When the phone rang, I was tempted to ignore it. I picked up anyway and said hello. It was the FAA training center in Oklahoma City. A spot had come up on their list and they wanted to know if I could report for training by Wednesday. This was on a Monday.
What a curve ball! You think you’ve wrestled with God and got things worked out. You’re about as convinced as any thirty year old could be about the next step. For crying out loud, the truck is packed and there’s a group of folks 900 miles away that are expecting me to show up in a couple days.
“Can you hold on for just a minute?” I put the phone down. Beth and I debated in 60 seconds all the same things we had been debating for the last six months. Was this a door of opportunity? Was God messing with us? Would the folks up in Canton ever really miss us if we changed our mind? How odd that we are loaded up right now and in that moment the phone rings? We could head west, or we could head north.
We went north. We stayed in Canton for seven years. Good years. But we eventually came back to Georgia. We planted in Pine Mountain and have been here for the last 26 years. And as I’ve told you before, I am absolutely convinced that I have found a life here that God had been preparing me for all along.
I tell you all of that to say this. It’s the one message that I hope my kids will figure out for themselves and that my grandchildren will hold on to for whatever adventure might be ahead of them.
God knows what He is doing. Don’t try to get Him on board with your plans. Do your dead level best to get on board with His.
I’m not trying to get all preachy here. I’m just pointing out something that I believe to be a basic fact of life. It took me a long time to learn this lesson. I don’t have it perfected by any means. I’m just a simple man living a simple life in a huge universe. My pants aren’t big enough to fit all that this idea holds.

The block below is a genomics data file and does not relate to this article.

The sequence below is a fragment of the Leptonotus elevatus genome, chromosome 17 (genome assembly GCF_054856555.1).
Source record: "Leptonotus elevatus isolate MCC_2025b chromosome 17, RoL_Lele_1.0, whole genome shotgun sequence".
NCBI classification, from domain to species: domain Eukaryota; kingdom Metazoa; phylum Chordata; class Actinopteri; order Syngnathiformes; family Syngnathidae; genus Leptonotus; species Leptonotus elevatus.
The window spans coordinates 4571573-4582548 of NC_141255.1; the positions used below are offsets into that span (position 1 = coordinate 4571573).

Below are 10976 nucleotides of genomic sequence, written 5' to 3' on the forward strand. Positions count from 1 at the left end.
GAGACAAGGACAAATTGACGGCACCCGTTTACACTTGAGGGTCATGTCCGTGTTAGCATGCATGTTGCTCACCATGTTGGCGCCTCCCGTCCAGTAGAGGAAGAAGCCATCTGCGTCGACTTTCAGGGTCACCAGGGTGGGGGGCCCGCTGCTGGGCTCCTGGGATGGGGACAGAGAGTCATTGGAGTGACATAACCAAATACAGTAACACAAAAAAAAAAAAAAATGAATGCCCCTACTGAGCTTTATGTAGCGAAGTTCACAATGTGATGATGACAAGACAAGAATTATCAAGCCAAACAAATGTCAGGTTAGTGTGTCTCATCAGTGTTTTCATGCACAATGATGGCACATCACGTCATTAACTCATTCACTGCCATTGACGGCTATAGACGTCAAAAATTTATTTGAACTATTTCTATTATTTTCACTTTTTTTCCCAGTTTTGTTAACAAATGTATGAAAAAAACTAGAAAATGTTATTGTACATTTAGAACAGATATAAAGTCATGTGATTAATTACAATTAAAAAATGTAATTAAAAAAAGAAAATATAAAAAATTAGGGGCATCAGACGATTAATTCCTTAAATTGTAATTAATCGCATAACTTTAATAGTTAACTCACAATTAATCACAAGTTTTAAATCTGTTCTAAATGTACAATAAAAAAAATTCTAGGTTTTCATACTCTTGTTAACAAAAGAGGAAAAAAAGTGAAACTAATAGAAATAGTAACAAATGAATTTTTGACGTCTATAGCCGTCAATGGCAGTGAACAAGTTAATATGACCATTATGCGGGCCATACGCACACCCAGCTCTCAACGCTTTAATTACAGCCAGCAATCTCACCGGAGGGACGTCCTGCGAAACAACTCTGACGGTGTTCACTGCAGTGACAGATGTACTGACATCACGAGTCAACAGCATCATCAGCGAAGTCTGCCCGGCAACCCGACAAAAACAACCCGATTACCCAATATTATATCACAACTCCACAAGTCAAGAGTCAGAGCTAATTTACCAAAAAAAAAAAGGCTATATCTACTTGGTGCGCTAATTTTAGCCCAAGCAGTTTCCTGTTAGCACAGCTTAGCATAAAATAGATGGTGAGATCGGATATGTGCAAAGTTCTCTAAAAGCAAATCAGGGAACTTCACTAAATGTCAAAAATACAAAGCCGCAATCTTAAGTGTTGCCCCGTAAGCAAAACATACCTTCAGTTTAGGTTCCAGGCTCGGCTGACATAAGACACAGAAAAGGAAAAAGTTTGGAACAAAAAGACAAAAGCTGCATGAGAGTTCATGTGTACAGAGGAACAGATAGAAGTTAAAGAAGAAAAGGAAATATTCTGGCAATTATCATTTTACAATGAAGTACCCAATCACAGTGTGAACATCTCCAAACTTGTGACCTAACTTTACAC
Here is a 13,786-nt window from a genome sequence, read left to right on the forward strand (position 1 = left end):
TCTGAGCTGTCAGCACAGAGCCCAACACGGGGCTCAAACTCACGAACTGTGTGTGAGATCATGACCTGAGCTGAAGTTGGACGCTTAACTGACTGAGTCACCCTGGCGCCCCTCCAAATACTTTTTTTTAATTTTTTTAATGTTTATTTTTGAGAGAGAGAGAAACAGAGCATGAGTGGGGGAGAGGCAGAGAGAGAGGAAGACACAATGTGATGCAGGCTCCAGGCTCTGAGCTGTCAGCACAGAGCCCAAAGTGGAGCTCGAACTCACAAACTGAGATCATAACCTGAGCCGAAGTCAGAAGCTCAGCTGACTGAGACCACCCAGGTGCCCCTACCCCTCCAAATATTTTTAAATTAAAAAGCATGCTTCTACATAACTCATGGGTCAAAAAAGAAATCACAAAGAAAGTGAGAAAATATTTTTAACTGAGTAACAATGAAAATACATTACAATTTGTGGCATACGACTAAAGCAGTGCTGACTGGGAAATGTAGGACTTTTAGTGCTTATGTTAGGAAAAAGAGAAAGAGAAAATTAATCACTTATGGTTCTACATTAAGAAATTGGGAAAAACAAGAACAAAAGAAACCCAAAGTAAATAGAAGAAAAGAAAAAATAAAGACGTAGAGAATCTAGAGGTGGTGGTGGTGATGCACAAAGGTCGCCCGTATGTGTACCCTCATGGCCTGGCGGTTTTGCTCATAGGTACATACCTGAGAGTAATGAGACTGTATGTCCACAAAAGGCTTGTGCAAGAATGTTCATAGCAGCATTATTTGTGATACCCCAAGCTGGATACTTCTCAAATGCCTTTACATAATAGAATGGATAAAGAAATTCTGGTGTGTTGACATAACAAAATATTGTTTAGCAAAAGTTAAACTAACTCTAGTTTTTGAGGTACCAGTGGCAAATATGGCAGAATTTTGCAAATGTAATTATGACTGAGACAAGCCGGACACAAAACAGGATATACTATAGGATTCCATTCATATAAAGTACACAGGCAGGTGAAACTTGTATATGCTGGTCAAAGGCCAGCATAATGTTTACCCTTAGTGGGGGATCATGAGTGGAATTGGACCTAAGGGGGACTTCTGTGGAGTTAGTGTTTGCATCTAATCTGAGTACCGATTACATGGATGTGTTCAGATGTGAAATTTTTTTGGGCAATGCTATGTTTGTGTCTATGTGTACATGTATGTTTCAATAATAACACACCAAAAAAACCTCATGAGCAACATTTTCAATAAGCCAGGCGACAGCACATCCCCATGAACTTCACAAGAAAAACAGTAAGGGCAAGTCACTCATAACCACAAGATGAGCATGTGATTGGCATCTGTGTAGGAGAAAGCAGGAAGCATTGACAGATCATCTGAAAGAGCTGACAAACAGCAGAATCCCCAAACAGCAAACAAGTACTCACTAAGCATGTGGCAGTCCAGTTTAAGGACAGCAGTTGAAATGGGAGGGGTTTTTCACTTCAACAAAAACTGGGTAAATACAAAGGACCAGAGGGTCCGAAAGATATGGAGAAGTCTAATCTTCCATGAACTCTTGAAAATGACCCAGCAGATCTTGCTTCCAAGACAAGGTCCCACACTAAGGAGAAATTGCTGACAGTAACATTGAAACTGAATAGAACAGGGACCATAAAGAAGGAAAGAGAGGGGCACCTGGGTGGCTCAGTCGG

I don’t think that life is coincidental. I don’t think it’s odd that things started happening when I finally got around to talking to God again about my life. You’ll never convince me that it was by some pure uncalculated chance that the phone rang from Oklahoma City that day at that moment.
We were given a choice. And it’s not like the road west was the wide road that leads to destruction, or the road north was the narrow road that leads to life. There were interstate highways available in both directions. I know now that I wasn’t being tested to see if I would choose the secular over the sacred. I was simply being given the opportunity to trust in the fact that He knows what He’s doing.
I could have gone west or north. It wouldn’t have mattered. He is in charge of all roads, no matter where they lead. He was on the road to Nineveh, where Jonah got swallowed up in his own misery. He was on the road to Moriah, where Abraham raised a knife to his own son. And, He has been on this road every step of my small and mostly insignificant life.
This is what gets me through each and every day. The pandemic is wearing us out. The tears we shed for hatred and violence are real. But then, along the way my granddaughter hugs me and tells me that she loves me and misses me. There are fresh tomatoes on the kitchen counter. My feet hurt. But Sunday afternoon naps are still free.
All of life is on the same road. Nothing is coincidental. God knows what He is doing. We just have to pay attention.